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View Diary: More Mystery Surrounds Canadian Ghost Train: Where are the locomotives? (160 comments)

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  •  No, not stupid (5+ / 0-)
    Requiring continuous air pressure to be maintained to keep the brakes engaged is just stupid.
    that's why trains have handbrakes - so when the freakin' thing is shut off, it can be secured by a second mechanism.
    •  When pressure is OFF, brake is ON (2+ / 0-)
      Recommended by:
      Sychotic1, Roadbed Guy

      With compressed air braking, such as these and all north American trains have, the brake is OFF until pressure is applied, i.e. pumped up.
       These can be circumvented by the hand brake which loosens the brakes individually on the car, say in times when you WANT the car to move by itself.

      Happy just to be alive

      by exlrrp on Thu Jul 11, 2013 at 05:05:31 PM PDT

      [ Parent ]

      •  maybe not...not like semis...nt (0+ / 0-)

        This machine kills Fascists.

        by KenBee on Fri Jul 12, 2013 at 01:00:25 AM PDT

        [ Parent ]

      •  Your title, which is (0+ / 0-)
        When pressure is OFF, brake is ON
        isn't fully compatible with the (more correct) statement in the body of your post:
        the brake is OFF until pressure is applied,
        I think what confuses people is that the locomotive supplies "line pressure" which does two things

        1) it pumps up a reservoir in each car, which can be used to apply the brakes on that car when needed

        2) it acts as a sensor that in effect keeps point number 1 from happening while a train is operating normally.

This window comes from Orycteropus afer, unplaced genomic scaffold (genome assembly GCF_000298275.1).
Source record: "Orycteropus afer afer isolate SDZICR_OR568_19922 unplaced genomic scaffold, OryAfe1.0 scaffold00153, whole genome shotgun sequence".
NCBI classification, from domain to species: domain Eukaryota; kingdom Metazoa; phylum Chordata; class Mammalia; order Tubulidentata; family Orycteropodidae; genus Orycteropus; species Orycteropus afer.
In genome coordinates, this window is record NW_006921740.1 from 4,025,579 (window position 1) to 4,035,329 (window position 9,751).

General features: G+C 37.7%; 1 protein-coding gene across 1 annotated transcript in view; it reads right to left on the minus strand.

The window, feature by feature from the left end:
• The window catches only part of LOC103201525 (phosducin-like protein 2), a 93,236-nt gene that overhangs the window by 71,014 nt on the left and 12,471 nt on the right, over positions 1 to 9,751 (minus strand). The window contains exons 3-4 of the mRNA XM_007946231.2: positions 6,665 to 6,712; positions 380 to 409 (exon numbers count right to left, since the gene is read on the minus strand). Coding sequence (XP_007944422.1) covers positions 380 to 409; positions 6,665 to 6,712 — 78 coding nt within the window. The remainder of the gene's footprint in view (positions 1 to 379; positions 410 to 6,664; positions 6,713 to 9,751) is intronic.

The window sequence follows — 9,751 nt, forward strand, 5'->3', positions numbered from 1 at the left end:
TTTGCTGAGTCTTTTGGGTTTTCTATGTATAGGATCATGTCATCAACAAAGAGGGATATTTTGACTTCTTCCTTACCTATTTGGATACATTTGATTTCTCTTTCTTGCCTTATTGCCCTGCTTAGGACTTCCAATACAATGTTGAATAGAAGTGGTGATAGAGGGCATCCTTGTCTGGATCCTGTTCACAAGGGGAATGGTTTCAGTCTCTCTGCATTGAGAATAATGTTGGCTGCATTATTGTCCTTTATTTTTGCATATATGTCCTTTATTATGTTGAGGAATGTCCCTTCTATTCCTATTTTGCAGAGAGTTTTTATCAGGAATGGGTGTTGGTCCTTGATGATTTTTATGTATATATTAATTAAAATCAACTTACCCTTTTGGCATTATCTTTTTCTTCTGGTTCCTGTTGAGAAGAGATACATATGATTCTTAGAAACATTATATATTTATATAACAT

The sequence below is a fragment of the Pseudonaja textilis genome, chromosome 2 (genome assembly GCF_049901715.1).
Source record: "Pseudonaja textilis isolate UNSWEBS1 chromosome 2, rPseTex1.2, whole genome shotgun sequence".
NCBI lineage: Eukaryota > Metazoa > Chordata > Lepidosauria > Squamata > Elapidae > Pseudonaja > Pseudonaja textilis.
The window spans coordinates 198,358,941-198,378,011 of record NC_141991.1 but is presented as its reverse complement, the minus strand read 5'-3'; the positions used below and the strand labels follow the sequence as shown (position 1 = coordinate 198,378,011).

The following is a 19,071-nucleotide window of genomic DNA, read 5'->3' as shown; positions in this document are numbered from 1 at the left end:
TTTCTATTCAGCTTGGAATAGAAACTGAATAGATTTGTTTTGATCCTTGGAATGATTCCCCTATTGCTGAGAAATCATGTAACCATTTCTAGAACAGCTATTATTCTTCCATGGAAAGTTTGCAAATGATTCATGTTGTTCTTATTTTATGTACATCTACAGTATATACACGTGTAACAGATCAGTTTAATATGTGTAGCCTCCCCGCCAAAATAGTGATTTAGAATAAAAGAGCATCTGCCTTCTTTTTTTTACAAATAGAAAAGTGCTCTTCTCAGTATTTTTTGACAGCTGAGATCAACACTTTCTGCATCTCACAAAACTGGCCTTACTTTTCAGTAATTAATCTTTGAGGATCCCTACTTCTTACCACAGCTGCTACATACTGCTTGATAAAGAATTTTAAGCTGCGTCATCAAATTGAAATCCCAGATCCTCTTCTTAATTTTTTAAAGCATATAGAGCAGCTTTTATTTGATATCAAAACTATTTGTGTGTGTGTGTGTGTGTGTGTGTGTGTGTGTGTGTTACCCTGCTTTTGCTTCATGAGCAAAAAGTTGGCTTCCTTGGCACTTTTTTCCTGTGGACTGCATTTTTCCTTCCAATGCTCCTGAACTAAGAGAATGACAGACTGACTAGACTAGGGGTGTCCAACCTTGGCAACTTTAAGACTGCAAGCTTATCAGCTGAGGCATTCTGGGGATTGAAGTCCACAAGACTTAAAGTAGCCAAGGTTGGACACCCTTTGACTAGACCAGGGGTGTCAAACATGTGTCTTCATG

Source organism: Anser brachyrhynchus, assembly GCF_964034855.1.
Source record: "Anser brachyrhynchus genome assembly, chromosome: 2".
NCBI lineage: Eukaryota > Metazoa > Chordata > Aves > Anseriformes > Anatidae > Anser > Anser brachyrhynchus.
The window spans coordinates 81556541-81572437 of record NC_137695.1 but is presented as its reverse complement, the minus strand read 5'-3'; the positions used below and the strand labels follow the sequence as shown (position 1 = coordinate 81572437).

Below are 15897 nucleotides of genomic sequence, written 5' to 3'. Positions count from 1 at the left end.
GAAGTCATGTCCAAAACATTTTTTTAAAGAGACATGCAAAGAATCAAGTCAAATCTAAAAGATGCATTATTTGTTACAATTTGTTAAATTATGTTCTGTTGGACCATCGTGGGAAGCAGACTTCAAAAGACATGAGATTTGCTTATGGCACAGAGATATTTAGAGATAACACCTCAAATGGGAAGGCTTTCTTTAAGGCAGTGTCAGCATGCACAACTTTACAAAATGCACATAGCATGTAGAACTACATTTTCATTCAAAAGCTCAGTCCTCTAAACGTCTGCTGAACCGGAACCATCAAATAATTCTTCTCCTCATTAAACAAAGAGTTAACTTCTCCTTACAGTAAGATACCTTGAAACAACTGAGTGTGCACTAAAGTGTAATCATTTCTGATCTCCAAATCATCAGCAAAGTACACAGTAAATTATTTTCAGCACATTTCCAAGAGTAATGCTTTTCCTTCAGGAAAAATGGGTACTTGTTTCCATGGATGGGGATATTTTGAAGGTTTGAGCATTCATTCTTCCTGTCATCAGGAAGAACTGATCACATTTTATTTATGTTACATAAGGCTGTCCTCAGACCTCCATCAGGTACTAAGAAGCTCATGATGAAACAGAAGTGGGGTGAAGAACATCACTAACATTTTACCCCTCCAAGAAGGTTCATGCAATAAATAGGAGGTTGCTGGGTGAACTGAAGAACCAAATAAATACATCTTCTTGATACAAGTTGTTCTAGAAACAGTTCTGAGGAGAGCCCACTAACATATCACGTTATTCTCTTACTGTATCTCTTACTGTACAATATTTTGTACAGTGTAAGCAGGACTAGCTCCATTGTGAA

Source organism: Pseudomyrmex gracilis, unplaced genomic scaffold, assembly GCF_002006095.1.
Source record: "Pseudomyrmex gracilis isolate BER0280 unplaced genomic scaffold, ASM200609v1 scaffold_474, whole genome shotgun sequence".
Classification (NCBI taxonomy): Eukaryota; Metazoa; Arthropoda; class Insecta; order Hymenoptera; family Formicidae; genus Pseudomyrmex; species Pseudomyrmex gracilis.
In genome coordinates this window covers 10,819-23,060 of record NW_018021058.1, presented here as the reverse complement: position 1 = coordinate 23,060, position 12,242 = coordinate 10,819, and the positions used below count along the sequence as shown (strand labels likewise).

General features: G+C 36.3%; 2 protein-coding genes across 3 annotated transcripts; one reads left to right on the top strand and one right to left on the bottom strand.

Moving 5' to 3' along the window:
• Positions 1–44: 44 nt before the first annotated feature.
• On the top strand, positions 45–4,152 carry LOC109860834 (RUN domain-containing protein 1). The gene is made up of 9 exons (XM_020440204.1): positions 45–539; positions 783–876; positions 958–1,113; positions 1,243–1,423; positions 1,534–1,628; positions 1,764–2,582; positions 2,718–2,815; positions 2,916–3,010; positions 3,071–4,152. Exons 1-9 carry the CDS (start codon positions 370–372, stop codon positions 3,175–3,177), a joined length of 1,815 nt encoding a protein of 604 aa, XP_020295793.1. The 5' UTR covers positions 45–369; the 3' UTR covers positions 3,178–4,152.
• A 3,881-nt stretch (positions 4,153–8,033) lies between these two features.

But when line pressure is lost (say, the locomotive is turned off or the cars become detached from the locomotive),  the line pressure is lost, triggering the reservoir in each car to release air to the brakes on that car and thereby apply the brakes.

        Therefore in a way it is true application of the brakes requires loss of pressure but that only applies in a indirect manner.  More directly air pressure (from the reservoir) IS REQUIRED to apply the brakes.

        OK, once the brakes have been applied this way, the reservoir is sufficient (usually!) to stop the train.  However, the air will slowly dissipate (in minutes or hours) - therefore if the handbrakes have not been applied and the train is on a grade, it will eventually start moving again.

        That's what happened here!

        Everybody in these threads keeps talking about how the brakes function in stopping the freakin' train.  That really has only minimal relevance (because the engineer had already done that!).  What IS relevant is how the train started moving again . . ..  ((which is explained a paragraph or two above).

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